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Tales from the Source: Ayesha’s Story


Youth homelessness is complex. Its challenges broad, its impact deep. It is indiscriminate and can affect anyone in its range of fire. While most youth never have to experience it, some feel it in much more profound, cruel, and indelible ways.


A good example of this is the case of Ayesha, a young single mother living in Mississauga. Ayesha is a refugee newcomer with a two-year old child, she lives in poverty and is homeless. Her prospects for success are slim unless she and her child receive vital supports and services to help weather the storm. To make matters worse, Ayesha has no family or any meaningful friends who can lend a helping hand.


Before moving to Mississauga, she lived in Scarborough, where she was constantly preoccupied with survival living. The culture and language barrier made finding and keeping work extremely difficult. In addition, any work she could get was often cut short because of the demands placed on her by motherhood. Further to the economic hardships facing Ayesha, she also had to deal with the stigma of being a non-white single mother.


This brought a great deal of emotional and psychological stress to Ayesha. When telling about her experience, she states: “When I was in Scarborough, there were many people that I used to know. But when people came to know that I'm a single mother, with a baby and with no family, relatives and everything here, the way people look, and the way people think about me and my mentality. I don't like that." She spoke.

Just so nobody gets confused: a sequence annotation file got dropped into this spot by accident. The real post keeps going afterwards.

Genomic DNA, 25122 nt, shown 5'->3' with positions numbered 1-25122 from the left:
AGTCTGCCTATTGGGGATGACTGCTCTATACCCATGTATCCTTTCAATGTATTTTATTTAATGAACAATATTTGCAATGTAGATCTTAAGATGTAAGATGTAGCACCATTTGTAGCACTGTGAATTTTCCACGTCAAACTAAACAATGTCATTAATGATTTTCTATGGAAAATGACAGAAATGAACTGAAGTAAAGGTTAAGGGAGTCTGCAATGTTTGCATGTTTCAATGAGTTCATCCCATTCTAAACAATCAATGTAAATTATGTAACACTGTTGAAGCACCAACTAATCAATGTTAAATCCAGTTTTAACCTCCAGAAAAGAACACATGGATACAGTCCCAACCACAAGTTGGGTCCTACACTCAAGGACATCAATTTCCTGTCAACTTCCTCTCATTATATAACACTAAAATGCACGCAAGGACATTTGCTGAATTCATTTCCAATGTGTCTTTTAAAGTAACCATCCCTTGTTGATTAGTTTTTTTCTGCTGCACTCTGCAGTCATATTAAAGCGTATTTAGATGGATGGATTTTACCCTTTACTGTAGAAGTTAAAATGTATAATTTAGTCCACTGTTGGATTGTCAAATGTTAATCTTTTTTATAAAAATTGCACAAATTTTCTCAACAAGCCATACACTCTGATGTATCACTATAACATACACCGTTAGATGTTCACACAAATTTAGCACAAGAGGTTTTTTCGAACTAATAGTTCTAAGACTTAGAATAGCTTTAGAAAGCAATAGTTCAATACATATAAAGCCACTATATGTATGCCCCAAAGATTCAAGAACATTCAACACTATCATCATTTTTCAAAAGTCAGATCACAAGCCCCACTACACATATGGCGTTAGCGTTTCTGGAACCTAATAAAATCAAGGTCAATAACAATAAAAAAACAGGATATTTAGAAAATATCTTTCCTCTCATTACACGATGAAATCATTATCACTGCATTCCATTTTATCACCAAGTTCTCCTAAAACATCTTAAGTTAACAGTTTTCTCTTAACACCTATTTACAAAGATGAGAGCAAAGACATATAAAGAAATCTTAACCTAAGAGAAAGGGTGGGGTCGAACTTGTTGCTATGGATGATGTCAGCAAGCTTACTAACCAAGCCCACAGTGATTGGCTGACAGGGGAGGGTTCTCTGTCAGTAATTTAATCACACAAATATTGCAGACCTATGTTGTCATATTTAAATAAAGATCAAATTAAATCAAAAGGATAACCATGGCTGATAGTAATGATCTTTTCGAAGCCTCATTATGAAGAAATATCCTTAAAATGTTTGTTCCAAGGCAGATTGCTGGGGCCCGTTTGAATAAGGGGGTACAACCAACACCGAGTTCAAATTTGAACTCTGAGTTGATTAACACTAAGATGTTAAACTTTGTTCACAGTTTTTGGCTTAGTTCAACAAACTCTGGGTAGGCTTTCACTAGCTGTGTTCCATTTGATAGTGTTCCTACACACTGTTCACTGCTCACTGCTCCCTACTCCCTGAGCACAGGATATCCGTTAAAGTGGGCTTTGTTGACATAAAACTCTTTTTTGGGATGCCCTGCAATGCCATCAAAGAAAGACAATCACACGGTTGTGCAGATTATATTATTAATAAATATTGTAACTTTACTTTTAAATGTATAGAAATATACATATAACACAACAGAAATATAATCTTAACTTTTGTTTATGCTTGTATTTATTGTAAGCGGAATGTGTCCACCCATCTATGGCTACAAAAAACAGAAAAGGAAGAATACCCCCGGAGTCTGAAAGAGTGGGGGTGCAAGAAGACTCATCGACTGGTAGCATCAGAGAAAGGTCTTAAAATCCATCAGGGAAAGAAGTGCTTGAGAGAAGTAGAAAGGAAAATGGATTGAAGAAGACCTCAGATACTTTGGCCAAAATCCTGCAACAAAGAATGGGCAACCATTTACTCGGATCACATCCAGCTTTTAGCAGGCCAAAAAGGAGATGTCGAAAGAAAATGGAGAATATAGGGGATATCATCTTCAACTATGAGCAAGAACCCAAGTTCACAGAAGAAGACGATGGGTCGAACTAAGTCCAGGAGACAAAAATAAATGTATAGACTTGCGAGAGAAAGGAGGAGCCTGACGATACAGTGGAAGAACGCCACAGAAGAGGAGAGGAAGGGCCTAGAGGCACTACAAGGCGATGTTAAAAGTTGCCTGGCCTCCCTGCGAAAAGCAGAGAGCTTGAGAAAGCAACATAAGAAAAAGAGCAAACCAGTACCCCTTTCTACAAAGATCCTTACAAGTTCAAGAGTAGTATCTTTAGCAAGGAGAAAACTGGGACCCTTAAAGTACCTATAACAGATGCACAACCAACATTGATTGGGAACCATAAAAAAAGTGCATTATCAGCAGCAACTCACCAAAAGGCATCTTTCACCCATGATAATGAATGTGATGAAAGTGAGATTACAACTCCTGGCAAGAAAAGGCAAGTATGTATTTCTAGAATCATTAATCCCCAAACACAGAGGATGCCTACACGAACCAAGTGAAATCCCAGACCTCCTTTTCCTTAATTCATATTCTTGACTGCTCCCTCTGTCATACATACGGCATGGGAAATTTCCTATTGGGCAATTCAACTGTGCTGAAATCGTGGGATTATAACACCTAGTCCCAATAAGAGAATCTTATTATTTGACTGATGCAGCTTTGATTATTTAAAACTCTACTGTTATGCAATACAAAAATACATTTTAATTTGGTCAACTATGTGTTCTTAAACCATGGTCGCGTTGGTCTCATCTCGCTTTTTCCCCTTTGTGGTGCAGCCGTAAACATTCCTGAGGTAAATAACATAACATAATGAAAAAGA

Dismayed yet determined Ayesha decided to reach out to the R.E.S.T. Centres Bridge of Hope Program. As a result, Ayesha was able to find a place for her and her child to live and successfully get back on her feet again.


At R.E.S.T. Centre we uphold the dignity and importance of having a place to call home. That is why getting a youth housed first is the first thing we address. Once housed, we then begin to tackle any other lingering issues such as employment, education, and health. The final result, as in Ayesha’s case, is a life made whole and a progressively bright looking future.

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